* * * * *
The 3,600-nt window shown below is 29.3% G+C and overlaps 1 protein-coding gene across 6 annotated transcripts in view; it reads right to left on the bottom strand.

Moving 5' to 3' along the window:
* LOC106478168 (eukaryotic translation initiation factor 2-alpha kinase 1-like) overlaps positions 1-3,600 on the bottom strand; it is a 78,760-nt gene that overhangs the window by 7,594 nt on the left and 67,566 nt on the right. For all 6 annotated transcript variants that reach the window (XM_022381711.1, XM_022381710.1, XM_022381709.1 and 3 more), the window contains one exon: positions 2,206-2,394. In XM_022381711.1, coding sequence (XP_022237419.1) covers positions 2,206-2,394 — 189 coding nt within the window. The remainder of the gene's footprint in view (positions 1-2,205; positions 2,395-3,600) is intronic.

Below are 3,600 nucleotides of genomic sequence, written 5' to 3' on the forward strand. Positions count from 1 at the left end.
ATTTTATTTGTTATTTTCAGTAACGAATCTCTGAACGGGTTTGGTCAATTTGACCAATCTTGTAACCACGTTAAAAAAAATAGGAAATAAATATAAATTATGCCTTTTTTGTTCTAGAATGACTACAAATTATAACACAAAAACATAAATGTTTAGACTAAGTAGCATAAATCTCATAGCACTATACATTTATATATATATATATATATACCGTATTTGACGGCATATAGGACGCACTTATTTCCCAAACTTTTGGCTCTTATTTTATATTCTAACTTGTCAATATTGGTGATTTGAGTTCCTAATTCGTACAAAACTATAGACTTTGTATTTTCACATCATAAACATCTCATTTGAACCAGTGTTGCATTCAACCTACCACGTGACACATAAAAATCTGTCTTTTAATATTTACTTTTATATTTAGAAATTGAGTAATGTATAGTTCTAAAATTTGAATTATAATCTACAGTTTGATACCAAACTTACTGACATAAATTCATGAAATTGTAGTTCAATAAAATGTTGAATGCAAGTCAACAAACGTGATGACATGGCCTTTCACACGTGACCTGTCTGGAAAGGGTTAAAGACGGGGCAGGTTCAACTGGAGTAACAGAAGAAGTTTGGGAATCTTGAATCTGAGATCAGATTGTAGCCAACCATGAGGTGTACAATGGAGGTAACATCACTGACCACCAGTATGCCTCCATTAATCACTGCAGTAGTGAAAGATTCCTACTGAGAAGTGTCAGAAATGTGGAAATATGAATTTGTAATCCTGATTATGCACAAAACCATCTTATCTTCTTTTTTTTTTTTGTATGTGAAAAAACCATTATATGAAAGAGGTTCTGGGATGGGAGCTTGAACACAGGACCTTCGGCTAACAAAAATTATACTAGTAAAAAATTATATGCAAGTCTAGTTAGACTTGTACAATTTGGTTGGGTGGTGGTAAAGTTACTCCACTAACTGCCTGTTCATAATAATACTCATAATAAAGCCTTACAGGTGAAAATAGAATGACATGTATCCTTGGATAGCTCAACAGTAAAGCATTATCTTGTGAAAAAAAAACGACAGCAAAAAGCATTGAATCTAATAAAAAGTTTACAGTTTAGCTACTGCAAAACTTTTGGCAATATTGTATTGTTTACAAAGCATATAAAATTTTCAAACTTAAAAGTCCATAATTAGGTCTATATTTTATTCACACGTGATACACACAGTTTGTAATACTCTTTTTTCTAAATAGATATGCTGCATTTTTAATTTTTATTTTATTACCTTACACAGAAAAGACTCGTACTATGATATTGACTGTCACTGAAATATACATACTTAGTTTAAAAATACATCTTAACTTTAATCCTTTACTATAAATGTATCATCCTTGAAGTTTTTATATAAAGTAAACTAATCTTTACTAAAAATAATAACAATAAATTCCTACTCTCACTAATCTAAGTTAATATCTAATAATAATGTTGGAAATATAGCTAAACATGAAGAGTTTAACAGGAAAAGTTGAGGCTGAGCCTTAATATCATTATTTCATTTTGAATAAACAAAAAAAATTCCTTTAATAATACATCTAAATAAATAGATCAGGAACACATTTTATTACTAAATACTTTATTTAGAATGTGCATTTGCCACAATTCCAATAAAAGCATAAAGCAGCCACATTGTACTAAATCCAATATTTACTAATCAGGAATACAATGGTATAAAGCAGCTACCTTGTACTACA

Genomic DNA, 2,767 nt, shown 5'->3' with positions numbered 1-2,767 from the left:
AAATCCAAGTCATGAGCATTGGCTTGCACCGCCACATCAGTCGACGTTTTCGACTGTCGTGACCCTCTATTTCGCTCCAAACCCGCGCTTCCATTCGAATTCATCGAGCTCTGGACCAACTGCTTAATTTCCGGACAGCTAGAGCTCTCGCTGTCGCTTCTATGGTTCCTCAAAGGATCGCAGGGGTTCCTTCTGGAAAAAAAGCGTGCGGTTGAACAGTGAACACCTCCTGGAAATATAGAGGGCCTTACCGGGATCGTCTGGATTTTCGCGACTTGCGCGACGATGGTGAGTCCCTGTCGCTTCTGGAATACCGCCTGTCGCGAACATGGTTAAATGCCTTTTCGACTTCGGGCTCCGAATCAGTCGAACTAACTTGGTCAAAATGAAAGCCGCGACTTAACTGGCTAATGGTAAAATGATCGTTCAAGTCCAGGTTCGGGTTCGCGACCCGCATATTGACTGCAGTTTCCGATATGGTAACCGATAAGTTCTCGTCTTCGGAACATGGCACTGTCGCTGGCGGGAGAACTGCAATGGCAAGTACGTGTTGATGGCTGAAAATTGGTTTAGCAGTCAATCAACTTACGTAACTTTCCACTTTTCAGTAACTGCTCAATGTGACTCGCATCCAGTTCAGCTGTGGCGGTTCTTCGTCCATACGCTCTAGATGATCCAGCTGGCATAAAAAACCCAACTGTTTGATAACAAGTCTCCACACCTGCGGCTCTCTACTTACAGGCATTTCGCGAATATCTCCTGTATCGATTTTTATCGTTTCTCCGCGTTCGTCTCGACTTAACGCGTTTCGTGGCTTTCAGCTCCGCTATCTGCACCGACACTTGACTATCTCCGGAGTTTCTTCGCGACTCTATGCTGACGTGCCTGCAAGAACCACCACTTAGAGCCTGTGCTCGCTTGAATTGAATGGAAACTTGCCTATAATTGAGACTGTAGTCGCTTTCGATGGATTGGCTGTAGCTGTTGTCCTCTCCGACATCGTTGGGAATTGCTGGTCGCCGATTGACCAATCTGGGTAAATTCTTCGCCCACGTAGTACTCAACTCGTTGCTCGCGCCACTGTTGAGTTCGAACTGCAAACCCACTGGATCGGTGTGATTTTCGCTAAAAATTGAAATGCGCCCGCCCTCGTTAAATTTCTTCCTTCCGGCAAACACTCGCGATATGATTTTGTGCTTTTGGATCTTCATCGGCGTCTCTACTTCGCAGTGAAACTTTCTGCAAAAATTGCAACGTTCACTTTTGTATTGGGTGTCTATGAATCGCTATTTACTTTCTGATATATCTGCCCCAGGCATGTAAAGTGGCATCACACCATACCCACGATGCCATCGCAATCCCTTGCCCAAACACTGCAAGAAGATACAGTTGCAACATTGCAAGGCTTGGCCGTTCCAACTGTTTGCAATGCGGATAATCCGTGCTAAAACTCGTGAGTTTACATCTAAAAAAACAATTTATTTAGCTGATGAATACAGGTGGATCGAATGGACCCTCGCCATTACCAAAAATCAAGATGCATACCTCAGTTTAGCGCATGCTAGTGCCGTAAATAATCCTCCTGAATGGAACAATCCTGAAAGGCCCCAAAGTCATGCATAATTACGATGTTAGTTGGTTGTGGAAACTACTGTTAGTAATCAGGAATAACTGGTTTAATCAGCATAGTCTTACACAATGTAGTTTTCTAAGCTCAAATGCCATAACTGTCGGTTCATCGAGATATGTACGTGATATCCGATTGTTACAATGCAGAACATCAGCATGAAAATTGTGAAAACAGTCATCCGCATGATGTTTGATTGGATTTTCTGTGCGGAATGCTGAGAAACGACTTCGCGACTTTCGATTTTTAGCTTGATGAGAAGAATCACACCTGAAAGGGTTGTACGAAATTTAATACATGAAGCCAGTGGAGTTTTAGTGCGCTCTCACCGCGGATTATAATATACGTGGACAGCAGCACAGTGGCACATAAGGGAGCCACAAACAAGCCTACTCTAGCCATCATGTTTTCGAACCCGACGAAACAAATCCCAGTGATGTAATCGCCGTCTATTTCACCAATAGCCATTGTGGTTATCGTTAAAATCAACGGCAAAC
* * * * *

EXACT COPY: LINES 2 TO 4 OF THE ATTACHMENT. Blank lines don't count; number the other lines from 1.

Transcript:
Moving 5' to 3' along the window:
* LOC106478168 (eukaryotic translation initiation factor 2-alpha kinase 1-like) overlaps positions 1-3,600 on the bottom strand; it is a 78,760-nt gene that overhangs the window by 7,594 nt on the left and 67,566 nt on the right. For all 6 annotated transcript variants that reach the window (XM_022381711.1, XM_022381710.1, XM_022381709.1 and 3 more), the window contains one exon: positions 2,206-2,394. In XM_022381711.1, coding sequence (XP_022237419.1) covers positions 2,206-2,394 — 189 coding nt within the window. The remainder of the gene's footprint in view (positions 1-2,205; positions 2,395-3,600) is intronic.

Below are 3,600 nucleotides of genomic sequence, written 5' to 3' on the forward strand. Positions count from 1 at the left end.